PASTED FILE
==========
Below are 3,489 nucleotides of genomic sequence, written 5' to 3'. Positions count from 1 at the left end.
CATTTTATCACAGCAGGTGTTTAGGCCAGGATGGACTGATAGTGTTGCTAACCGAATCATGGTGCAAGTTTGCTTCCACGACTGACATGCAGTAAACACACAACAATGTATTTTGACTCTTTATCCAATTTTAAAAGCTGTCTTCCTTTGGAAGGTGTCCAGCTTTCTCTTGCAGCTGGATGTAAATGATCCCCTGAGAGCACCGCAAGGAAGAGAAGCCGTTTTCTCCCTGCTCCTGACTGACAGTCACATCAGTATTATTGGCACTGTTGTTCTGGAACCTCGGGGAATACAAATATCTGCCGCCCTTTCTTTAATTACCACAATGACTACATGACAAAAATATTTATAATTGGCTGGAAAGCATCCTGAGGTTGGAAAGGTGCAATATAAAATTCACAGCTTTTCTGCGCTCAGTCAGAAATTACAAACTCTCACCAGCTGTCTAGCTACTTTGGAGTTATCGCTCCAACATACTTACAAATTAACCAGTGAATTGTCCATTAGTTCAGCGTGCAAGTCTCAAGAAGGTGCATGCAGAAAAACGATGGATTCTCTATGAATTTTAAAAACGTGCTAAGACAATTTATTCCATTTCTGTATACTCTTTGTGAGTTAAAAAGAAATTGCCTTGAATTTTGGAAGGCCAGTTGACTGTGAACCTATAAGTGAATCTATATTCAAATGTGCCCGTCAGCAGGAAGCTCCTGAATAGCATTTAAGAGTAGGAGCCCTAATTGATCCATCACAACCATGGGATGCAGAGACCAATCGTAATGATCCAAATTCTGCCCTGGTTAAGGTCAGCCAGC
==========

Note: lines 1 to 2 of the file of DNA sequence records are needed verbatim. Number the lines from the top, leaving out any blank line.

Below are 3,489 nucleotides of genomic sequence, written 5' to 3'. Positions count from 1 at the left end.
CATTTTATCACAGCAGGTGTTTAGGCCAGGATGGACTGATAGTGTTGCTAACCGAATCATGGTGCAAGTTTGCTTCCACGACTGACATGCAGTAAACACACAACAATGTATTTTGACTCTTTATCCAATTTTAAAAGCTGTCTTCCTTTGGAAGGTGTCCAGCTTTCTCTTGCAGCTGGATGTAAATGATCCCCTGAGAGCACCGCAAGGAAGAGAAGCCGTTTTCTCCCTGCTCCTGACTGACAGTCACATCAGTATTATTGGCACTGTTGTTCTGGAACCTCGGGGAATACAAATATCTGCCGCCCTTTCTTTAATTACCACAATGACTACATGACAAAAATATTTATAATTGGCTGGAAAGCATCCTGAGGTTGGAAAGGTGCAATATAAAATTCACAGCTTTTCTGCGCTCAGTCAGAAATTACAAACTCTCACCAGCTGTCTAGCTACTTTGGAGTTATCGCTCCAACATACTTACAAATTAACCAGTGAATTGTCCATTAGTTCAGCGTGCAAGTCTCAAGAAGGTGCATGCAGAAAAACGATGGATTCTCTATGAATTTTAAAAACGTGCTAAGACAATTTATTCCATTTCTGTATACTCTTTGTGAGTTAAAAAGAAATTGCCTTGAATTTTGGAAGGCCAGTTGACTGTGAACCTATAAGTGAATCTATATTCAAATGTGCCCGTCAGCAGGAAGCTCCTGAATAGCATTTAAGAGTAGGAGCCCTAATTGATCCATCACAACCATGGGATGCAGAGACCAATCGTAATGATCCAAATTCTGCCCTGGTTAAGGTCAGCCAGC